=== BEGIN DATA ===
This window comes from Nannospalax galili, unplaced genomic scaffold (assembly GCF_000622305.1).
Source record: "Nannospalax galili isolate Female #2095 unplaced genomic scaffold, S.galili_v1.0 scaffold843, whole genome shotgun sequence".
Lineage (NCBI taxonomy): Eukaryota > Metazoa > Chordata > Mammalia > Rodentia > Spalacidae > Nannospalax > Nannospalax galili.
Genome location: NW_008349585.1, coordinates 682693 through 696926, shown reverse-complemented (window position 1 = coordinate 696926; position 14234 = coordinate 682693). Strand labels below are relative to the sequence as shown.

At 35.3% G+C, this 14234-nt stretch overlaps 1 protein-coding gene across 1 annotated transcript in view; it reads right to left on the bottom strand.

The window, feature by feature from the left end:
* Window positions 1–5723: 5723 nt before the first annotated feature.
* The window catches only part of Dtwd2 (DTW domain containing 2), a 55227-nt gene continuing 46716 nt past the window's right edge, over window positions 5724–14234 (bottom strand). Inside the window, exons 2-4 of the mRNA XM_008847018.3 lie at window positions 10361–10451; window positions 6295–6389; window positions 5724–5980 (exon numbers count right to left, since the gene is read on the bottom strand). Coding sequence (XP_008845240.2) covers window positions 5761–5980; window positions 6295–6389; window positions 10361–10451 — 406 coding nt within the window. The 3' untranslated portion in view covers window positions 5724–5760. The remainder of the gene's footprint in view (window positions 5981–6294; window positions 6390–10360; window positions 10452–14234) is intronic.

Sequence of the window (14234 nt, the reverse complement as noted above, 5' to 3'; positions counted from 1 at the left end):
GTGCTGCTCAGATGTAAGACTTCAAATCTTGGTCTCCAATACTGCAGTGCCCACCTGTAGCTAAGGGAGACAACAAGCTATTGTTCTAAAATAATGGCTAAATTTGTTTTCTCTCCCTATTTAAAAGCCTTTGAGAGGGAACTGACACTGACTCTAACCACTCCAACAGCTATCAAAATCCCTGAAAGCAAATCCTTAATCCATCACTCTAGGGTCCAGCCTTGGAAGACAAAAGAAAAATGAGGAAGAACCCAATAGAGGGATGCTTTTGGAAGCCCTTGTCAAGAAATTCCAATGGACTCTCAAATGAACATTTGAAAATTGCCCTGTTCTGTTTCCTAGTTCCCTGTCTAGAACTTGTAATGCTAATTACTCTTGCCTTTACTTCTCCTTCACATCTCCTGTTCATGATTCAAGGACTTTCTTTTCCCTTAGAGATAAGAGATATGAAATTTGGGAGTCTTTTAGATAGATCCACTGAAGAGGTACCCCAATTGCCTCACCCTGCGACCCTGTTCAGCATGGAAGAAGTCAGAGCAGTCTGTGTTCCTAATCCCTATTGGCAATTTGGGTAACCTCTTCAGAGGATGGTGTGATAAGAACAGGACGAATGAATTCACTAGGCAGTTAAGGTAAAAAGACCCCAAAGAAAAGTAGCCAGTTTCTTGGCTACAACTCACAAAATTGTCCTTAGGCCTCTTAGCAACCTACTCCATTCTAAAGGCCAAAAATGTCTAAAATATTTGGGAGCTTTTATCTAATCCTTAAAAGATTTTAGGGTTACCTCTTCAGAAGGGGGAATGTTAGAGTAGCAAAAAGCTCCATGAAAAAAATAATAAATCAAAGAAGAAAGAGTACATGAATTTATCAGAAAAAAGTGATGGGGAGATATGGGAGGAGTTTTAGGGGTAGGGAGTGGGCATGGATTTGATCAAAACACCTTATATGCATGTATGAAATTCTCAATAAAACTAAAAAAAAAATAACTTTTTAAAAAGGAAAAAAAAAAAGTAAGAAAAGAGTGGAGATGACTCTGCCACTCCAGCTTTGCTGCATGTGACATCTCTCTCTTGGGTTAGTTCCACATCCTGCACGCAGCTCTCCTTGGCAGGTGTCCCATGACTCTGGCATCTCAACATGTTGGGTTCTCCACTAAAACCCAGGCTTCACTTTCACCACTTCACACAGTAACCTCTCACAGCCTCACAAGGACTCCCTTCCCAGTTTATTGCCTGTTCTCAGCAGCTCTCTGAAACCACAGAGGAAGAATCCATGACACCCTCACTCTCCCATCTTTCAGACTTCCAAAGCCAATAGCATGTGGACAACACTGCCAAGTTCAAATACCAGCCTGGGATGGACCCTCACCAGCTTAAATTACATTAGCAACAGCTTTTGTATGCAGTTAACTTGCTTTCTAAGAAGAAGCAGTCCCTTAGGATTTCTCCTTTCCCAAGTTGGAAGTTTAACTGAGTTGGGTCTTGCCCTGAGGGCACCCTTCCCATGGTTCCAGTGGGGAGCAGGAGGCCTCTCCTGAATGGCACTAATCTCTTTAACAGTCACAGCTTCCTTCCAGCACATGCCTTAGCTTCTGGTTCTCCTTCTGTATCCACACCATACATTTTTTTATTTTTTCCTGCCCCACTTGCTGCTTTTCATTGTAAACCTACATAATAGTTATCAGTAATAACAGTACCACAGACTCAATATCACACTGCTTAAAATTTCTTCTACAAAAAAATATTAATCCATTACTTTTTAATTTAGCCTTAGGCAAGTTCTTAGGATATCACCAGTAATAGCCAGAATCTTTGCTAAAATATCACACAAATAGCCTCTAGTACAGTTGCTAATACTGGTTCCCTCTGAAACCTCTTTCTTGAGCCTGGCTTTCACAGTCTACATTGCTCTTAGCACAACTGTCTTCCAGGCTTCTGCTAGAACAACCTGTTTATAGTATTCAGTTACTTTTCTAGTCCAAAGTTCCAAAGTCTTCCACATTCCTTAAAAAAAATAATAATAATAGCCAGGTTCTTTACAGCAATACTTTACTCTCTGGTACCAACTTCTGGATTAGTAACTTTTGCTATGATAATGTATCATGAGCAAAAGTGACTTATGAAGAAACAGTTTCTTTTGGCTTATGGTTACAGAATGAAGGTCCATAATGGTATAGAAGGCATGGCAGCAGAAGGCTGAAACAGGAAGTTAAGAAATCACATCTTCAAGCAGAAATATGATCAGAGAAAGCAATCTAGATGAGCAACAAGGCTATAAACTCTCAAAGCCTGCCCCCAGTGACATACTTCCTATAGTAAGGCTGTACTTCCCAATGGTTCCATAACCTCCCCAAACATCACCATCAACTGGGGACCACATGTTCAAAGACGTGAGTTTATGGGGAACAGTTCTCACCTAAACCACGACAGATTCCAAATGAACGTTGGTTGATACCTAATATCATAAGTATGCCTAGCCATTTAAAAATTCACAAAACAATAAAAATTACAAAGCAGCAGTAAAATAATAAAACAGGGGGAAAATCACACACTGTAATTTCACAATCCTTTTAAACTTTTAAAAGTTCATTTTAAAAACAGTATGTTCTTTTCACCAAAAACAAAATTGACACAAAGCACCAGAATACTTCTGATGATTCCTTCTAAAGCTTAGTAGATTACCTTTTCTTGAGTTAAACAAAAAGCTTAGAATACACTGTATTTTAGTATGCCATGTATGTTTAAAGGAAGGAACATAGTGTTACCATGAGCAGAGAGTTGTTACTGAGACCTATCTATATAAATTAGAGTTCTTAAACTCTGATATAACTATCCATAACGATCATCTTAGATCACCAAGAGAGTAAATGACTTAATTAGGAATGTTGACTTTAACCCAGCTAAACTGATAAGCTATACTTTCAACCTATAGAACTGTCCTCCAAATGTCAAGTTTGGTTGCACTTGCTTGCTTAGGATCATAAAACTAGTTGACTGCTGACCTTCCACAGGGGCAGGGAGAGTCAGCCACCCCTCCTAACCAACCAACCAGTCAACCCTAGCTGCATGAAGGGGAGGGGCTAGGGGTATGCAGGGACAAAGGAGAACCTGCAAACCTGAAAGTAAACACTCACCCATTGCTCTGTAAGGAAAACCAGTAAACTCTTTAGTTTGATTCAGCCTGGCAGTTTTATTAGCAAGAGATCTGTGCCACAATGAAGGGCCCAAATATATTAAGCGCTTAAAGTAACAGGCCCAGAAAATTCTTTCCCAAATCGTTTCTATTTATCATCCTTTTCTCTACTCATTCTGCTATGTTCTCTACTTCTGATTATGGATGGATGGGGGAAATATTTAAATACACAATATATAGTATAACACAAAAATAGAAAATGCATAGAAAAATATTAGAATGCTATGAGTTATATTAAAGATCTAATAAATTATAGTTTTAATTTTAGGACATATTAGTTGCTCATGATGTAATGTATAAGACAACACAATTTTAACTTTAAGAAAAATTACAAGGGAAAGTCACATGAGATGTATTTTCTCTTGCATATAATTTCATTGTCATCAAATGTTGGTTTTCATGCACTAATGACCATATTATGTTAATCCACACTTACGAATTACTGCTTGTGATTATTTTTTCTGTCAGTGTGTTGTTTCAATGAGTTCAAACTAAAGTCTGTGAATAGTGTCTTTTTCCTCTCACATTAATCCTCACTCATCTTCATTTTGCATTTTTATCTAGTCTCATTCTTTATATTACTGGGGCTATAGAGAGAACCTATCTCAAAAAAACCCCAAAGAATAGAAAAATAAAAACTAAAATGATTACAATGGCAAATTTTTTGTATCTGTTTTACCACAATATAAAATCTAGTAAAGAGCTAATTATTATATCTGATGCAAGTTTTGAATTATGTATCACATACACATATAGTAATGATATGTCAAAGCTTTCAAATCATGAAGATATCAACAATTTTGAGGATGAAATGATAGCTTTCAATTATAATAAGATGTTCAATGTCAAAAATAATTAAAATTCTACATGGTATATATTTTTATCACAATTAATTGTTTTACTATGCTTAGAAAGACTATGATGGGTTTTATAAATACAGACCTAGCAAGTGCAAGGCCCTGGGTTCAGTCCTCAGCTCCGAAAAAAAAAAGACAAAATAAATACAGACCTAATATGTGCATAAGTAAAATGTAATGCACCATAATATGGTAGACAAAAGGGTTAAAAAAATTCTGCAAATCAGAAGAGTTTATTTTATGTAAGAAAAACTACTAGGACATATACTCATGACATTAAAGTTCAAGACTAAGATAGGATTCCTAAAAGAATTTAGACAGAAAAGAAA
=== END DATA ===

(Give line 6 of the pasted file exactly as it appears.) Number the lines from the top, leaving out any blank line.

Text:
The window, feature by feature from the left end: